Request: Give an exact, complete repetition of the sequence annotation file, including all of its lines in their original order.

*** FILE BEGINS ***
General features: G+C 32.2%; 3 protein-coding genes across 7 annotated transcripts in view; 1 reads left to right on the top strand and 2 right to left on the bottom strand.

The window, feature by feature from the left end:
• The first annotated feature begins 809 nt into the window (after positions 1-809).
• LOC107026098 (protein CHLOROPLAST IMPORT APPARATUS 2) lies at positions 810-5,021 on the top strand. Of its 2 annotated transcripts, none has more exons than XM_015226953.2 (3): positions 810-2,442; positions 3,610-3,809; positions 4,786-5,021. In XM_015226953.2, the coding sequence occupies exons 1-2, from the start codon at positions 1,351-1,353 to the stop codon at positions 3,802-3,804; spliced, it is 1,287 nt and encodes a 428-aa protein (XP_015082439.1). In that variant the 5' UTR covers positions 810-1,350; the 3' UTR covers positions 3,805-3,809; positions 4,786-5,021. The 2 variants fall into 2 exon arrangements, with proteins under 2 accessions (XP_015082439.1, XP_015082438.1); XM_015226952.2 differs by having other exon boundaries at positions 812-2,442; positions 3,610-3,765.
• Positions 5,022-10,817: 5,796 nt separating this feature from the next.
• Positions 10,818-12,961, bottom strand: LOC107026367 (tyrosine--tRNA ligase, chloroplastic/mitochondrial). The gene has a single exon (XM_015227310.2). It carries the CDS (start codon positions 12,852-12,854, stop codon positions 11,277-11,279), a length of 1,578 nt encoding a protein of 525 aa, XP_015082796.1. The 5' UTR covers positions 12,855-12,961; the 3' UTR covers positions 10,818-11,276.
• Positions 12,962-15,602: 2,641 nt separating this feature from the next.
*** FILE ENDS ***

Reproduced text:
General features: G+C 32.2%; 3 protein-coding genes across 7 annotated transcripts in view; 1 reads left to right on the top strand and 2 right to left on the bottom strand.

The window, feature by feature from the left end:
• The first annotated feature begins 809 nt into the window (after positions 1-809).
• LOC107026098 (protein CHLOROPLAST IMPORT APPARATUS 2) lies at positions 810-5,021 on the top strand. Of its 2 annotated transcripts, none has more exons than XM_015226953.2 (3): positions 810-2,442; positions 3,610-3,809; positions 4,786-5,021. In XM_015226953.2, the coding sequence occupies exons 1-2, from the start codon at positions 1,351-1,353 to the stop codon at positions 3,802-3,804; spliced, it is 1,287 nt and encodes a 428-aa protein (XP_015082439.1). In that variant the 5' UTR covers positions 810-1,350; the 3' UTR covers positions 3,805-3,809; positions 4,786-5,021. The 2 variants fall into 2 exon arrangements, with proteins under 2 accessions (XP_015082439.1, XP_015082438.1); XM_015226952.2 differs by having other exon boundaries at positions 812-2,442; positions 3,610-3,765.
• Positions 5,022-10,817: 5,796 nt separating this feature from the next.
• Positions 10,818-12,961, bottom strand: LOC107026367 (tyrosine--tRNA ligase, chloroplastic/mitochondrial). The gene has a single exon (XM_015227310.2). It carries the CDS (start codon positions 12,852-12,854, stop codon positions 11,277-11,279), a length of 1,578 nt encoding a protein of 525 aa, XP_015082796.1. The 5' UTR covers positions 12,855-12,961; the 3' UTR covers positions 10,818-11,276.
• Positions 12,962-15,602: 2,641 nt separating this feature from the next.